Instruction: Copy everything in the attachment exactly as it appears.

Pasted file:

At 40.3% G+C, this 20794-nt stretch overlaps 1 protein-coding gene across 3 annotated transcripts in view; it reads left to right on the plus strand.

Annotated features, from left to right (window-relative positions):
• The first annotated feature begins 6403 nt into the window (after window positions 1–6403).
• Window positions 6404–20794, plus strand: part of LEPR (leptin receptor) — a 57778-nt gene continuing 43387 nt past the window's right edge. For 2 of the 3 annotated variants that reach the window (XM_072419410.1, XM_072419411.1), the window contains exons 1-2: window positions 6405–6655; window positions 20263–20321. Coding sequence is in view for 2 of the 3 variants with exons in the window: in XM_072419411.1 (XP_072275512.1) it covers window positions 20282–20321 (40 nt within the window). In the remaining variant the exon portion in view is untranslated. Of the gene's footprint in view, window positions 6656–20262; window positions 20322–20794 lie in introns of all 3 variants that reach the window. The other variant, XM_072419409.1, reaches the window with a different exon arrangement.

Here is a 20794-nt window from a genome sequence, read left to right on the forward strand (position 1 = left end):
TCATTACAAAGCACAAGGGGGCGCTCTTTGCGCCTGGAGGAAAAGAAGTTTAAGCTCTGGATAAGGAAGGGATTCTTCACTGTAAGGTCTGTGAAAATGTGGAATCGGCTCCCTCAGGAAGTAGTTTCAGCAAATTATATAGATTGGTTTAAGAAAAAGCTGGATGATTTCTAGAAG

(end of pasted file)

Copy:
At 40.3% G+C, this 20794-nt stretch overlaps 1 protein-coding gene across 3 annotated transcripts in view; it reads left to right on the plus strand.

Annotated features, from left to right (window-relative positions):
• The first annotated feature begins 6403 nt into the window (after window positions 1–6403).
• Window positions 6404–20794, plus strand: part of LEPR (leptin receptor) — a 57778-nt gene continuing 43387 nt past the window's right edge. For 2 of the 3 annotated variants that reach the window (XM_072419410.1, XM_072419411.1), the window contains exons 1-2: window positions 6405–6655; window positions 20263–20321. Coding sequence is in view for 2 of the 3 variants with exons in the window: in XM_072419411.1 (XP_072275512.1) it covers window positions 20282–20321 (40 nt within the window). In the remaining variant the exon portion in view is untranslated. Of the gene's footprint in view, window positions 6656–20262; window positions 20322–20794 lie in introns of all 3 variants that reach the window. The other variant, XM_072419409.1, reaches the window with a different exon arrangement.

Here is a 20794-nt window from a genome sequence, read left to right on the forward strand (position 1 = left end):
TCATTACAAAGCACAAGGGGGCGCTCTTTGCGCCTGGAGGAAAAGAAGTTTAAGCTCTGGATAAGGAAGGGATTCTTCACTGTAAGGTCTGTGAAAATGTGGAATCGGCTCCCTCAGGAAGTAGTTTCAGCAAATTATATAGATTGGTTTAAGAAAAAGCTGGATGATTTCTAGAAG